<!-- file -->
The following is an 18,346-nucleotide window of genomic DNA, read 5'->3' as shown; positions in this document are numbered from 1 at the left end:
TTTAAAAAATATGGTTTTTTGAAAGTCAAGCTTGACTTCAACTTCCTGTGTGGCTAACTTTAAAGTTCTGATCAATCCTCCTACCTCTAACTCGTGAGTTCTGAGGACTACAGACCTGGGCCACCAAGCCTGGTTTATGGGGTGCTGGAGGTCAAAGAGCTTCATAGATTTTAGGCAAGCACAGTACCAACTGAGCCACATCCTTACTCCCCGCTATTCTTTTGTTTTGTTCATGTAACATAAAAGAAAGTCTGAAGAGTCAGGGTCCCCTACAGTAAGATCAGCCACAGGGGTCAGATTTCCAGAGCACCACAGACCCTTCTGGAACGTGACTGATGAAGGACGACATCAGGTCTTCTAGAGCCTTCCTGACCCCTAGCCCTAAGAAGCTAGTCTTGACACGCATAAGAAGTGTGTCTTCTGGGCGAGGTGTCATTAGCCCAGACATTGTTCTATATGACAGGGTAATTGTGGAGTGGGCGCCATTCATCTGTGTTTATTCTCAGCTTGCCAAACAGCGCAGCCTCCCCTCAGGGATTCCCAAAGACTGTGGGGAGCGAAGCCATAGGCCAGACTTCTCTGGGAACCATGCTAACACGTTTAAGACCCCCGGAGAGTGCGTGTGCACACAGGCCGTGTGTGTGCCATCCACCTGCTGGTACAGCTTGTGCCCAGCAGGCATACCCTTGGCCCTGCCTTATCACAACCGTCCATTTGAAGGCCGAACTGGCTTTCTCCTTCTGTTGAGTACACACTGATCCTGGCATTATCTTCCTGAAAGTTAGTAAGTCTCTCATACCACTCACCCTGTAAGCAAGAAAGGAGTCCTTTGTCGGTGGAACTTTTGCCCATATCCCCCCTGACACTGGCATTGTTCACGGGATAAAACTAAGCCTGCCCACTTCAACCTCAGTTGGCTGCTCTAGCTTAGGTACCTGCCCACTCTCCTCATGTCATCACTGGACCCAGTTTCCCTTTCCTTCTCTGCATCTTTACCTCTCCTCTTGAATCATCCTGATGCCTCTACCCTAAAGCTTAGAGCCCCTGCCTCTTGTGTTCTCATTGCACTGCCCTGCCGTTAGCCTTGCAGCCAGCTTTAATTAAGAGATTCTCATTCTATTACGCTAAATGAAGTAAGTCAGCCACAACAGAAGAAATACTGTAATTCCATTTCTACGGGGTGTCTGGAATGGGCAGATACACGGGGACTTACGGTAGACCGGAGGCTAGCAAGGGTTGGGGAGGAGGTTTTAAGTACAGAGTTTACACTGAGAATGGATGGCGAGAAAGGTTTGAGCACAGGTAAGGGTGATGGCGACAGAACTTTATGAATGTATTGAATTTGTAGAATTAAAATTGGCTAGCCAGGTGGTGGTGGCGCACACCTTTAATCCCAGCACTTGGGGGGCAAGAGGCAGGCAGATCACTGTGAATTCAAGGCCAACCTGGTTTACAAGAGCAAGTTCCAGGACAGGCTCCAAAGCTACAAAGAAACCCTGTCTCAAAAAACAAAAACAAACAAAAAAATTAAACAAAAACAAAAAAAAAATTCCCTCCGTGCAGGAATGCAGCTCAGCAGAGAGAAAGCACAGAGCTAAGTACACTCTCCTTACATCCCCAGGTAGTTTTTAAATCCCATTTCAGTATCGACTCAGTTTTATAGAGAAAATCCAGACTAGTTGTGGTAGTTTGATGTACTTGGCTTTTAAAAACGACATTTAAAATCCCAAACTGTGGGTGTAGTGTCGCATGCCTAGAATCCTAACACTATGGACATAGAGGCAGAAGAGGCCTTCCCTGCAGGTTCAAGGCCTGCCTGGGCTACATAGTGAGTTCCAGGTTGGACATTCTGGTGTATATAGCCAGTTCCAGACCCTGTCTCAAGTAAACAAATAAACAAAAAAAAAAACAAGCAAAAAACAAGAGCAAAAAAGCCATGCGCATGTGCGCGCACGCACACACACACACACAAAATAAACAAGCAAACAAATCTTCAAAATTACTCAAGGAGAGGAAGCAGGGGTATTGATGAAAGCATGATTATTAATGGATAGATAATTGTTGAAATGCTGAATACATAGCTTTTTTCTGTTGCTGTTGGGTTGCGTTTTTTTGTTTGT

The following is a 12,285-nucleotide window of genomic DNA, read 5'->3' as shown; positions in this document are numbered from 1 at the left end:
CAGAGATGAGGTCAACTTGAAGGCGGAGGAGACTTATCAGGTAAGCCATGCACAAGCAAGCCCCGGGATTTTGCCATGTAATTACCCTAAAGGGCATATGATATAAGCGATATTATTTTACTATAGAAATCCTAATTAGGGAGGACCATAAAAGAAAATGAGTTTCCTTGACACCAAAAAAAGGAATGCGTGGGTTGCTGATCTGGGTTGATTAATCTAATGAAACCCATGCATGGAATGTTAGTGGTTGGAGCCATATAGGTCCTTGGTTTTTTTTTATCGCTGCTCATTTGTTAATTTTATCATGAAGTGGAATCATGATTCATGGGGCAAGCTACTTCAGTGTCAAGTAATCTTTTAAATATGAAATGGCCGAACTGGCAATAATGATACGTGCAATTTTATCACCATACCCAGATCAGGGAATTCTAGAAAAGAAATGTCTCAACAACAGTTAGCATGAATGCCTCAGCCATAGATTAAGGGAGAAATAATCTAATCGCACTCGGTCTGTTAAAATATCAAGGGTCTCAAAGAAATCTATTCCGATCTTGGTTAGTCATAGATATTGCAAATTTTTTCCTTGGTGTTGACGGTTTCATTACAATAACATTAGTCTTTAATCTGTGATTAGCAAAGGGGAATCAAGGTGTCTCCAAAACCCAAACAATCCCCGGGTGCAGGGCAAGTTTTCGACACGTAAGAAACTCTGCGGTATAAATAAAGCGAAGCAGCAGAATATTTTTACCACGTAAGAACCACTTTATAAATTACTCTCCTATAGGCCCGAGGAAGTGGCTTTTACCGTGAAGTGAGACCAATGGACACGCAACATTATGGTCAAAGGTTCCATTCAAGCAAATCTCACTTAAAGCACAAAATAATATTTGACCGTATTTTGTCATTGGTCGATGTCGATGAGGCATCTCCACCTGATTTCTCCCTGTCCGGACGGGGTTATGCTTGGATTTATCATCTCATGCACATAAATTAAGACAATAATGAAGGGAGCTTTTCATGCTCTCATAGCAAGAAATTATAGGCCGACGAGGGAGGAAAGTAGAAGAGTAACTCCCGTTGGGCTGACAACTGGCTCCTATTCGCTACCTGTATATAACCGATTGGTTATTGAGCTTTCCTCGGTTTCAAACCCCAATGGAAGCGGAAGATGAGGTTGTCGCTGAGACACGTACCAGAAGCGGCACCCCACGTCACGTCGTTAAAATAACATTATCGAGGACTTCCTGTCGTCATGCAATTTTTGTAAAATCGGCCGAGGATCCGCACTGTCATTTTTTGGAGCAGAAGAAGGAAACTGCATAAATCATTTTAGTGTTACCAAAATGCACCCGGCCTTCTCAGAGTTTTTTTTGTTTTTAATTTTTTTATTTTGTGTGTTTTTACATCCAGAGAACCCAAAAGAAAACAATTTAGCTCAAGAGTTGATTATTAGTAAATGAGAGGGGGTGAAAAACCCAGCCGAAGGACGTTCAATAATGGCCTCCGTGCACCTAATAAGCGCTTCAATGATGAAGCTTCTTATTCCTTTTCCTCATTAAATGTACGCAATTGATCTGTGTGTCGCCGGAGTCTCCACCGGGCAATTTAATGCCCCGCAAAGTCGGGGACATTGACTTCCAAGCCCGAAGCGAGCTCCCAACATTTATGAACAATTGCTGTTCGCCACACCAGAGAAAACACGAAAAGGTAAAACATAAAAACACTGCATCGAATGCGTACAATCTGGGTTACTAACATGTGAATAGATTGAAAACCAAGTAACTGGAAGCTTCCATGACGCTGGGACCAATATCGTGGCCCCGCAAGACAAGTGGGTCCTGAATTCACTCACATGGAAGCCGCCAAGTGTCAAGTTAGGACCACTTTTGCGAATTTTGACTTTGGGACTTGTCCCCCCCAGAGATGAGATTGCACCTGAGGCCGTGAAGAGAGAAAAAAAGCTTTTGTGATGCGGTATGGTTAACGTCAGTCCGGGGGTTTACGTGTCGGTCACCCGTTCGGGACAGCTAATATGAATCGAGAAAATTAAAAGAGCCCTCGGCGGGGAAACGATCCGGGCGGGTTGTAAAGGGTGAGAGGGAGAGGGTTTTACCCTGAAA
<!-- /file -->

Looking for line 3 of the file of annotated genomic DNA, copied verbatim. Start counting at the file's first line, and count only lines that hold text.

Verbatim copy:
The following is a 12,285-nucleotide window of genomic DNA, read 5'->3' as shown; positions in this document are numbered from 1 at the left end: